Michele Kelemen

Michele Kelemen has been with NPR for two decades, starting as NPR's Moscow bureau chief and now covering the State Department and Washington's diplomatic corps. Her reports can be heard on all NPR News programs, including Morning Edition and All Things Considered.

As Diplomatic Correspondent, Kelemen has traveled with Secretaries of State from Colin Powell to Mike Pompeo and everyone in between. She reports on the Trump administration's "America First" foreign policy and before that the Obama and Bush administration's diplomatic agendas. She was part of the NPR team that won the 2007 Alfred I. DuPont-Columbia University Award for coverage of the war in Iraq.

As NPR's Moscow bureau chief, Kelemen chronicled the end of the Yeltsin era and Vladimir Putin's consolidation of power. She recounted the terrible toll of the latest war in Chechnya, while also reporting on a lighter side of Russia, with stories about modern day Russian literature and sports.

Kelemen came to NPR in September 1998, after eight years working for the Voice of America. There, she learned the ropes as a news writer, newscaster and show host.

Michele earned her Bachelor's degree from the University of Pennsylvania and a Master's degree from the Johns Hopkins University School of Advanced International Studies in Russian and East European Affairs and International Economics.

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President-elect Joe Biden's promise of a firm response to the latest hacking attack attributed to Russia signals a much tougher assessment of Vladimir Putin than President Trump's deferential attitude.

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Yelena Leuchanka was lying on a cold, hard bed in a detention center in Minsk in late September when she heard other detainees singing.

"I just laid there because I was still in shock," she recalled. "And the next thing I hear are women singing Kupalinka. It's a Belarus song that women, when they go on their marches, they sing this song."

She joined in. "I have never experienced that type of energy or anything like that," she said, "this greatness, this unity."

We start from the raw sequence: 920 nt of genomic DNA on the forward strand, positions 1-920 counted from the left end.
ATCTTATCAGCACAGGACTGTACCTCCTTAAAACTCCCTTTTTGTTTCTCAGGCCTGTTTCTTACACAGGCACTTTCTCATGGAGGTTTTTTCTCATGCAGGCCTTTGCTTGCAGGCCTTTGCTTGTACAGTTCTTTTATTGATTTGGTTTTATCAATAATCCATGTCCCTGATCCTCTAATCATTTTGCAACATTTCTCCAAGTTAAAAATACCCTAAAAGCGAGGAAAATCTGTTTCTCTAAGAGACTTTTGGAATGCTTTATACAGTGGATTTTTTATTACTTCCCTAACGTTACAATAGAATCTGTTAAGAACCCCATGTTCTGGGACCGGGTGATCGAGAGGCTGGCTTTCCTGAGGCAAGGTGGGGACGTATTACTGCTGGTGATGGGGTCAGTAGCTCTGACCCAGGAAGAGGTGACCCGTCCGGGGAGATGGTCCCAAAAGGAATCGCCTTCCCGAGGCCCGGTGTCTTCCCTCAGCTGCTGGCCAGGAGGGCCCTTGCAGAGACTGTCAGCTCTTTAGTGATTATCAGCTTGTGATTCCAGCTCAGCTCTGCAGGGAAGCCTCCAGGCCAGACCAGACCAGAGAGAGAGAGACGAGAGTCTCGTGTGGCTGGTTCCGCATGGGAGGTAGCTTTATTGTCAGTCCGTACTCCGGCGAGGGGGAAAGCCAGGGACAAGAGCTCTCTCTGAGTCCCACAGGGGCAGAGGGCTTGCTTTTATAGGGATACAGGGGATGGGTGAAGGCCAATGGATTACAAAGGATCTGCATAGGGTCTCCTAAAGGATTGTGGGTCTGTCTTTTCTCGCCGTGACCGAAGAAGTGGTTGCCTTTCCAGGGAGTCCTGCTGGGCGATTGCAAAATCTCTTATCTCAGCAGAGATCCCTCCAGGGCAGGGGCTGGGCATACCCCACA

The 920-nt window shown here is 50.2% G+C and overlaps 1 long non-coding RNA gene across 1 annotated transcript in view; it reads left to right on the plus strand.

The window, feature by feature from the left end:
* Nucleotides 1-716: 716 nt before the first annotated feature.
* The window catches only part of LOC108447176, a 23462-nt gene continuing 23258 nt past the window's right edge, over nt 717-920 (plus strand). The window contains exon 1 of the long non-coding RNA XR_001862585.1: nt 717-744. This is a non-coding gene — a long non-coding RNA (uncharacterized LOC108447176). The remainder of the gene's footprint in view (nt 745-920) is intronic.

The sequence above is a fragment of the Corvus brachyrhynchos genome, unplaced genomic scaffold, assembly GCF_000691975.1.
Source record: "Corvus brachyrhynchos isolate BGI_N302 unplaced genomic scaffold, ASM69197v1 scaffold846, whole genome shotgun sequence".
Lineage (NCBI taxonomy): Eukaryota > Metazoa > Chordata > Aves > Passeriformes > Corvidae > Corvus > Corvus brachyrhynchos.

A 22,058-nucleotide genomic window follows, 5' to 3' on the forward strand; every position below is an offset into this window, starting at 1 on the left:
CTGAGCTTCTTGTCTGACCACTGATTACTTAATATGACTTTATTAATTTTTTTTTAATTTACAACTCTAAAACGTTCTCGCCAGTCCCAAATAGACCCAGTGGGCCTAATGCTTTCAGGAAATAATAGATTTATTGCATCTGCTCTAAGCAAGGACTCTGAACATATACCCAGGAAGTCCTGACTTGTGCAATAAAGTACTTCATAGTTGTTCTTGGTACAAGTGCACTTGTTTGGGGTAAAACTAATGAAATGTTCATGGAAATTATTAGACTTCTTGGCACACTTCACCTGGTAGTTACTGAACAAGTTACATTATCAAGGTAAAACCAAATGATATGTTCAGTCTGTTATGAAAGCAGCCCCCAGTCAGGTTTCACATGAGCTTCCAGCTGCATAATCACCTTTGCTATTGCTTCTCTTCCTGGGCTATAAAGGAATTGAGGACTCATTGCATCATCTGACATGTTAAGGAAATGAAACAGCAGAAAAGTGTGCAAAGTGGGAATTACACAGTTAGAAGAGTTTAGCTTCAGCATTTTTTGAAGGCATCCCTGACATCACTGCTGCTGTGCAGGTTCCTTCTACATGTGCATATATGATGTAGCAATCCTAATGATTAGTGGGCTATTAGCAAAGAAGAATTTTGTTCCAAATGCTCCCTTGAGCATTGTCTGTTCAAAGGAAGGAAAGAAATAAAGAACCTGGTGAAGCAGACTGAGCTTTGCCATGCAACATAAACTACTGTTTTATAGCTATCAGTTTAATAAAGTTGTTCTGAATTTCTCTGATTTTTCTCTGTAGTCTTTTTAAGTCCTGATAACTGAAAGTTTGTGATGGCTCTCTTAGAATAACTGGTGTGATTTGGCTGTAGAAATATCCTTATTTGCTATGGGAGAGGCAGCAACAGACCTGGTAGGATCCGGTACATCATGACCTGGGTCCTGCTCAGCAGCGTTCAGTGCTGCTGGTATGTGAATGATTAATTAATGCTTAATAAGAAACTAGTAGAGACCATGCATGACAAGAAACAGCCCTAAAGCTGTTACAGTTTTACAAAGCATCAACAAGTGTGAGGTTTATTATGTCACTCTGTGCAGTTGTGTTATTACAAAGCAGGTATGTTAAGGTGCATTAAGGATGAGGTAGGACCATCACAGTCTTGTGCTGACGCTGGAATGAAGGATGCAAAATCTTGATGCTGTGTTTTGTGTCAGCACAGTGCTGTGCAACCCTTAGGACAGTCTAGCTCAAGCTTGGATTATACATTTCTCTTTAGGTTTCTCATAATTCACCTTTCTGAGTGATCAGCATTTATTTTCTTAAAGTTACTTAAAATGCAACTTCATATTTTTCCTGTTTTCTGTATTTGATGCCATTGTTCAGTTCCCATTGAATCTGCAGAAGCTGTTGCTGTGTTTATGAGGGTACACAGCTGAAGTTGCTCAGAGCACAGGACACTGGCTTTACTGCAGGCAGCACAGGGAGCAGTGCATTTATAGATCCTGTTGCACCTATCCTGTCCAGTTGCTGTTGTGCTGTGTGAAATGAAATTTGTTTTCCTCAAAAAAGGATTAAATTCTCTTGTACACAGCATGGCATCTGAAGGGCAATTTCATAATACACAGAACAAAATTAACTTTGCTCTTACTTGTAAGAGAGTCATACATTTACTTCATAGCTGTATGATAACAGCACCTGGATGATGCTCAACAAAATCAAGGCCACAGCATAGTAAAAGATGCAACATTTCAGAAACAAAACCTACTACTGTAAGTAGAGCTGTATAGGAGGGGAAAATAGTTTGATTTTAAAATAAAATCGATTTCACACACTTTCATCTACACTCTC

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There is a new twist in the poisoning of Russian opposition figure Alexei Navalny. Navalny says he called up one of the Russian agents involved and got him to reveal stunning details of the plot. NPR's Michele Kelemen reports.

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Secretary of State Mike Pompeo launched another broadside against China this week, warning of Chinese threats to U.S. research universities.

"Americans must know how the Chinese Communist Party is poisoning the well of our higher education institutions for its own ends, and how those actions degrade our freedoms and American national security," he said in a speech Wednesday at Georgia Tech in Atlanta.

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The Trump administration is imposing sharply tighter restrictions on travel to the United States by Chinese Communist Party members and their families, a move Beijing describes as part of a "deep-rooted Cold War mentality."

The restrictions target holders of business (B-1) and tourist (B-2) visas, reducing the travel documents' maximum validity to one month, down from the current maximum of 10 years.

Growing up in segregated Louisiana, Linda Thomas-Greenfield says she learned to face adversity. Now, the career diplomat has been tapped to represent the Biden administration at the United Nations in a moment of renewed racial tensions at home.

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